Access to Medicines
Cystic fibrosis Canada is committed to advocating for improved access to medicines for everyone living with cystic fibrosis in Canada. From symptom management drugs to CFTR modulators, we advocate for improved access to medicines for all Canadians living with CF. We also partner with other organizations to drive the system change needed to ensure future generations do not face similar challenges.
WHAT IS A CFTR MODULATOR?
Cystic fibrosis is a complex disease caused by mutations in the gene for the Cystic Fibrosis Transmembrane Conductance Regulator (CFTR). There are approximately 2000 known mutations. CFTR modulators target the cause of cystic fibrosis by correcting the defective CFTR protein, whereas other CF treatments and therapies manage the symptoms of CF.
WHY ARE MODULATORS IMPORTANT?
All modulators can stabilize the health and reduce the number of pulmonary exacerbations experienced by Canadians with cystic fibrosis. Highly Effective Modulator Therapies (HEMTs) like Kalydeco and Trikafta can dramatically improve the health of people with cystic fibrosis.
The health benefits of CFTR modulators Kalydeco and Trikafta in particular have been nothing short of spectacular, with patients and physicians alike describing them as life-changing. There is no cure for cystic fibrosis and CFTR modulator drugs are the closest thing that many people living with cystic fibrosis have to a cure.
Yet Canada’s system of approving and reimbursing drugs for rare diseases is cumbersome and convoluted and many people living with cystic fibrosis in Canada have been unable to access these new, life-changing drugs. Cystic Fibrosis Canada is working to change this.
ACCESS TO MODULATORS IN CANADA
Kalydeco, the first generation modulator, was approved by Health Canada for treatment of a specific mutation in 2012 and for additional mutations in 2014. Altogether Kalydeco could treat about 4% of the cystic fibrosis population in Canada. While Kalydeco is accessible to some who need it across Canada, Canadians still don’t have public access to Kalydeco for all the mutations and age groups it can treat.
The second-generation modulators, Orkambi and Symdeko, were approved by Health Canada in 2016 and 2018, respectively. They could treat about 50% of the Canadian cystic fibrosis population that carry two copies of the most common CF mutation, delF508.
Orkambi is publicly available in several provinces, but access is extremely limited. Symdeko is only available through some private insurance plans, as the manufacturer has thus far declined to put the medicine through Canada’s Health Technology Assessment bodies, the Canadian Agency for Drugs and Technologies in Health (CADTH) and its Quebec counterpart, INESSS, which our public drug programs look to for non-binding recommendations to inform reimbursement decisions.
The third-generation of modulators, Trikafta, is a new transformational drug that can treat up to 90% of Canadians with cystic fibrosis. Trikafta was approved for sale in Canada on Friday, June 18th, 2021, by Health Canada for people aged 12 and up with cystic fibrosis and at least one F508del mutation and on April 20, 2022 for those aged six and up. As of September 13, 2022, every province, territory and federal drug program is funding this drug for those six and up. Unfortunately, it is not accessible to all who can benefit from it, and therefore our advocacy work continues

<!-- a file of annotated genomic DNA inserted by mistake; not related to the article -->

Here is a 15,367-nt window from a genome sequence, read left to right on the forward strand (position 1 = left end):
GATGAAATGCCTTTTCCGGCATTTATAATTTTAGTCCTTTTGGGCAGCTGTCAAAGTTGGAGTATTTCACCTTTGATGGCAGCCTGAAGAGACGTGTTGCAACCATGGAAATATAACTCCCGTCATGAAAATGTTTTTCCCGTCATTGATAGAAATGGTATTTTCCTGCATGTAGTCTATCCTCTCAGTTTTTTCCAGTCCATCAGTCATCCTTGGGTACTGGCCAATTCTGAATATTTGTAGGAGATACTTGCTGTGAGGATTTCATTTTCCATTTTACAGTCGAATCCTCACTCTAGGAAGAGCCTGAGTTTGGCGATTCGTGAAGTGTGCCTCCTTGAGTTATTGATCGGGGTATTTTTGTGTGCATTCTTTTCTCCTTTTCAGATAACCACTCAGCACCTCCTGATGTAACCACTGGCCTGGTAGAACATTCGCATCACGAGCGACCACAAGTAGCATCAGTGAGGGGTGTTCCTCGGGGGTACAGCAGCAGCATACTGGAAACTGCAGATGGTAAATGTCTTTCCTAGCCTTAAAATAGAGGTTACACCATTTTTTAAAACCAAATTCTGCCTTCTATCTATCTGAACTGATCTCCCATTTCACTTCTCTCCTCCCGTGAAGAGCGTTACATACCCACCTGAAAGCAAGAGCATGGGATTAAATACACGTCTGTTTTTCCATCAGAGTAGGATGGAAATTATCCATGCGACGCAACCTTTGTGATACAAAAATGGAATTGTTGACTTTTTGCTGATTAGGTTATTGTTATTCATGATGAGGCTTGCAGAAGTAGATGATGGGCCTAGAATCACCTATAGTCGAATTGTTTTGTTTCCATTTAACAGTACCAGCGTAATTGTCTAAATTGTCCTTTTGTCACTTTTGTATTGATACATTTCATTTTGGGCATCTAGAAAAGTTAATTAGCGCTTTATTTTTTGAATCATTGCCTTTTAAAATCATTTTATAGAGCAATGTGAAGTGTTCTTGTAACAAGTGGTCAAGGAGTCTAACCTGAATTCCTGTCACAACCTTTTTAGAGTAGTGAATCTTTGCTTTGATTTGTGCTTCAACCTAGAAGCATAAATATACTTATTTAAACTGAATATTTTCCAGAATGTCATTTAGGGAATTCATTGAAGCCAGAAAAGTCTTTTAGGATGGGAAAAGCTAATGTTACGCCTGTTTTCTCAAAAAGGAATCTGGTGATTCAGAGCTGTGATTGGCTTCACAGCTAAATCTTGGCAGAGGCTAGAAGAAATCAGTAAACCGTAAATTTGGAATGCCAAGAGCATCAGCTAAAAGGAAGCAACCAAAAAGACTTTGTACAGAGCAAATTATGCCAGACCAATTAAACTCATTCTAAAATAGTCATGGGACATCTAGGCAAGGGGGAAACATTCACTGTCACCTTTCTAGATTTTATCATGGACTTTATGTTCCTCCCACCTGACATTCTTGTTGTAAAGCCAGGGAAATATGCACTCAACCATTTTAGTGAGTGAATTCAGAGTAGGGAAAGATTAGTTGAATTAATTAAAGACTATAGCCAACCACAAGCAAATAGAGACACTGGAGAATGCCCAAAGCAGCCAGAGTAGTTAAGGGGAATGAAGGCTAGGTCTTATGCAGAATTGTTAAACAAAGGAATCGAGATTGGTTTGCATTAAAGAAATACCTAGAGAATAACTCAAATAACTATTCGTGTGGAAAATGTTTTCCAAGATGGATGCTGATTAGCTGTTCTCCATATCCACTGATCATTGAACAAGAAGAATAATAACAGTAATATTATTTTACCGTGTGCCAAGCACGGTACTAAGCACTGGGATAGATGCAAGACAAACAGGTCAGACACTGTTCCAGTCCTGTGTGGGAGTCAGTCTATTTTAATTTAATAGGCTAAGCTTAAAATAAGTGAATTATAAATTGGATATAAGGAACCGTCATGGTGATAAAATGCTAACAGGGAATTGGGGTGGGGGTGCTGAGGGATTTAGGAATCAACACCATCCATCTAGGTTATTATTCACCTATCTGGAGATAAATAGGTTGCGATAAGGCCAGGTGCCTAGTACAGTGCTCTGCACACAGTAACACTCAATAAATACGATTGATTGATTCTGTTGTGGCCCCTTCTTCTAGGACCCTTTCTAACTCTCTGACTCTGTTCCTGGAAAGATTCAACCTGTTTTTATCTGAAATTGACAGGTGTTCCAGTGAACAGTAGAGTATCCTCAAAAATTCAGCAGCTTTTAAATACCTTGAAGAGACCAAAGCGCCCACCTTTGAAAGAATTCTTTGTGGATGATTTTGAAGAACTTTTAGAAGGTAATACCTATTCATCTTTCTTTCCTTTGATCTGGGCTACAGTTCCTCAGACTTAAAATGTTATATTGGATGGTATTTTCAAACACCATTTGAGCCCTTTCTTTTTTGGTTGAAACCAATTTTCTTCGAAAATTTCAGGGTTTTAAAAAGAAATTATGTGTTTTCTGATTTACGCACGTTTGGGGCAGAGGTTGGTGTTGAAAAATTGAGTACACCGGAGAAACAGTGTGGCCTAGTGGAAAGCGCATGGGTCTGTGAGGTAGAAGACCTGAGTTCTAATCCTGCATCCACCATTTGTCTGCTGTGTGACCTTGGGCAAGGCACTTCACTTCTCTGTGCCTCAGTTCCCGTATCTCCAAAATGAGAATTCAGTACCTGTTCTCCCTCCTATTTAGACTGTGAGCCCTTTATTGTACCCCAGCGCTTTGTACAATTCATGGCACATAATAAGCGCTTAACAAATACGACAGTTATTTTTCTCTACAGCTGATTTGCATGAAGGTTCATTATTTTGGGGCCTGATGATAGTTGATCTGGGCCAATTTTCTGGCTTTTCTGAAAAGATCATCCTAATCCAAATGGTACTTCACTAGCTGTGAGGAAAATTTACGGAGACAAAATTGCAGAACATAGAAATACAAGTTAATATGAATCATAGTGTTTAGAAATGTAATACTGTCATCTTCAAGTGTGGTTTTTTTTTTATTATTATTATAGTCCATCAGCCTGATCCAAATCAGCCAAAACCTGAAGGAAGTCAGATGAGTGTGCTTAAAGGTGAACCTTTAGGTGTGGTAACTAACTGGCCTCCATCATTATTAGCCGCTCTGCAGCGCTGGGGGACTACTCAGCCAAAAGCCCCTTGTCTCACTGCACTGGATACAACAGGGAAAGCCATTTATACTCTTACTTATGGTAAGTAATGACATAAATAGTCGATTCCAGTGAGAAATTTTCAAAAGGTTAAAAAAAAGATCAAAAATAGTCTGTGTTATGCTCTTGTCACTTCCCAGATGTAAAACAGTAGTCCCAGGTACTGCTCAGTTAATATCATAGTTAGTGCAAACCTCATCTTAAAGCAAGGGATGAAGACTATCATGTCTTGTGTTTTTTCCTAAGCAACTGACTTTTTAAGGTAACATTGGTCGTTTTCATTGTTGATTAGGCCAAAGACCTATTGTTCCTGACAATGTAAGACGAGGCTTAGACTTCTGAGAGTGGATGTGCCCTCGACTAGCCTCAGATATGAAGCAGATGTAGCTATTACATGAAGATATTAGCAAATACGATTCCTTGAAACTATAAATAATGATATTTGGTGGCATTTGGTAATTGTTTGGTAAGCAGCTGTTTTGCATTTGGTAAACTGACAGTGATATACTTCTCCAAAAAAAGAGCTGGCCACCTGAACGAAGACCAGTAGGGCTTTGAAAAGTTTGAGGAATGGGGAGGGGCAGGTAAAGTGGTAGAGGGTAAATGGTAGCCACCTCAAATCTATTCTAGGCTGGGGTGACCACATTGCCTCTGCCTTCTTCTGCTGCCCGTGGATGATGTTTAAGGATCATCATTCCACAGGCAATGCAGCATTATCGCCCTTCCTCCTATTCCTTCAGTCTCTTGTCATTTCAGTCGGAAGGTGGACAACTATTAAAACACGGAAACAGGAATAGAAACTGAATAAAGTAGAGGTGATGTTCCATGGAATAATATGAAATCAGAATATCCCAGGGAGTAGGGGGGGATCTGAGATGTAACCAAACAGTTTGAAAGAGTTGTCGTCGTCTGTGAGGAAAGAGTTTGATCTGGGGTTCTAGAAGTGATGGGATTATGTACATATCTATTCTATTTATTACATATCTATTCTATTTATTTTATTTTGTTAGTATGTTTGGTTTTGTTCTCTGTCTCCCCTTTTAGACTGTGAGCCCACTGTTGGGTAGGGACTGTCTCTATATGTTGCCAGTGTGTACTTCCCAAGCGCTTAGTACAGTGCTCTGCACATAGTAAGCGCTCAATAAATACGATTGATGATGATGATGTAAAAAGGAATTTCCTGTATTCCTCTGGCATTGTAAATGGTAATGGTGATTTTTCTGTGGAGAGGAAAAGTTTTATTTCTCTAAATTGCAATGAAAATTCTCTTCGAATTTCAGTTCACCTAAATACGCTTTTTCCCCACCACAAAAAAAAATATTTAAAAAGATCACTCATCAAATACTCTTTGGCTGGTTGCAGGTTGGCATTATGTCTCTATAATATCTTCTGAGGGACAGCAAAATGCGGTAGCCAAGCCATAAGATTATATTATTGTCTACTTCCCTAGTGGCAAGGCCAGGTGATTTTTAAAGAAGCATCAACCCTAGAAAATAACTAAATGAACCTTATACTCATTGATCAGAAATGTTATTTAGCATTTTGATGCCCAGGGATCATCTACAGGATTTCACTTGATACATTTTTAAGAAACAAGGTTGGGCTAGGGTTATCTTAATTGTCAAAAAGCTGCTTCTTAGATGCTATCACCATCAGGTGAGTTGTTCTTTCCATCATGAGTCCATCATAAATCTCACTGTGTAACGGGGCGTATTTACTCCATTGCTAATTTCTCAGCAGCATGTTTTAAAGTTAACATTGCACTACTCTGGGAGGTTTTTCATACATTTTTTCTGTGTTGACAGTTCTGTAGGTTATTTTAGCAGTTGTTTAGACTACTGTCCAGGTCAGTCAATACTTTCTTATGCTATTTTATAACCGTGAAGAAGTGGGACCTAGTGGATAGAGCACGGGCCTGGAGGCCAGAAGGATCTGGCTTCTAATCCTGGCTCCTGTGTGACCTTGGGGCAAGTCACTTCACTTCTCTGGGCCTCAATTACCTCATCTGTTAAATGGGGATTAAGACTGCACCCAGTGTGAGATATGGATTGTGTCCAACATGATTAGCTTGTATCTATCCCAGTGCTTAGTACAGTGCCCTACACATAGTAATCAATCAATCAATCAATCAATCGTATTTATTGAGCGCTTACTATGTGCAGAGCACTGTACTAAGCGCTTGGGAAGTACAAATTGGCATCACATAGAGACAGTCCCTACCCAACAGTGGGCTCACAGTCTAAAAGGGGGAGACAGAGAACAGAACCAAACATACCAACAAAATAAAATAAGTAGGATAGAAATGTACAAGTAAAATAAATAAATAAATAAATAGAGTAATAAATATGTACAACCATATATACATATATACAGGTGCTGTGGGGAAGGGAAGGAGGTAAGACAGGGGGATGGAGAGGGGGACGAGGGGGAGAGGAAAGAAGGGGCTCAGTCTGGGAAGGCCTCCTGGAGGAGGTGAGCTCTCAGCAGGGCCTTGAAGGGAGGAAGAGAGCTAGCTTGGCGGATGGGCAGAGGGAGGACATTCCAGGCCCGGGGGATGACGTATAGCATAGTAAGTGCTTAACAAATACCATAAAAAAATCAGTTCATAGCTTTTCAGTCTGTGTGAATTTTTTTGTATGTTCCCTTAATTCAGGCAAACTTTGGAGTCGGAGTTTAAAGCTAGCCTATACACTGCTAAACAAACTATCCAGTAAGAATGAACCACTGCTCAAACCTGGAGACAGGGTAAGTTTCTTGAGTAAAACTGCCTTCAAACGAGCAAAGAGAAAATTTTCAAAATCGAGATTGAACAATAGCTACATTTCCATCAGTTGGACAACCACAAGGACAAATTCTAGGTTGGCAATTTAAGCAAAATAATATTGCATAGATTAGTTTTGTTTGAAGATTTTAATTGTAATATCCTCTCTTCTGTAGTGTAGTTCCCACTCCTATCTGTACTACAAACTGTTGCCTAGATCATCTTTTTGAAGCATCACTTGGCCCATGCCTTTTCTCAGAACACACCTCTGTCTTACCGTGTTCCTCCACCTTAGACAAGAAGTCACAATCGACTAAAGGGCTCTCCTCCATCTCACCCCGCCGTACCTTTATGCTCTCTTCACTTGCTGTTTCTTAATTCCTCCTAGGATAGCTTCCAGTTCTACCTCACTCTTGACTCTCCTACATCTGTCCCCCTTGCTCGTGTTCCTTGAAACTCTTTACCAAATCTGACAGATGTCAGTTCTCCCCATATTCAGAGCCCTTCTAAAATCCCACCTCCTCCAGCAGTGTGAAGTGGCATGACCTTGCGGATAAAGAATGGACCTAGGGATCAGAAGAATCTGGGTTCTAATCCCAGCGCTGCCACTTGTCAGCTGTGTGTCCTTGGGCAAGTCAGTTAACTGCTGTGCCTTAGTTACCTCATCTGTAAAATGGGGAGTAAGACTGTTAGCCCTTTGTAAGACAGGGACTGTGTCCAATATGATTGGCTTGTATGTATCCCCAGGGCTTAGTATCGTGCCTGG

DRUG REVIEW AND REIMBURSEMENT SYSTEM
An important part of Cystic Fibrosis Canada’s advocacy work is navigating and working with different parts of Canada’s complex drug review and reimbursement system to improve access to medicines for future cystic fibrosis therapies. Regulatory bodies our work involves:
Our efforts to remove barriers to access can include influencing policy through government relations efforts and driving system change alongside partners. Ongoing work includes pushing for the implementation of a national Rare Disease Strategy.
NOBODY LEFT BEHIND
Approximately 5% of the Canadian CF population does not have genetic mutations addressed by modulator therapies, meaning there are no modulators that can treat their disease. A number of other therapies that might help those who do not benefit from modulators are in early stages of development; these drugs use other, often genetic, approaches to correcting the defect in the CF protein. Cystic Fibrosis Canada continues to advance research into innovative, therapeutic treatments to ensure no person is left behind when it comes to life-changing therapies and treatments.
Additionally, while new modulators will help a large portion of the Canadian CF population, modulators do not constitute a cure. Even for people on modulators, the disease will continue to progress in ways that remain largely unpredictable. Until we find a cure, all individuals with CF will still require access to symptom management medicines and specialized clinical care.
Cystic Fibrosis Canada remains committed to ending CF for everyone. Find out more about our work.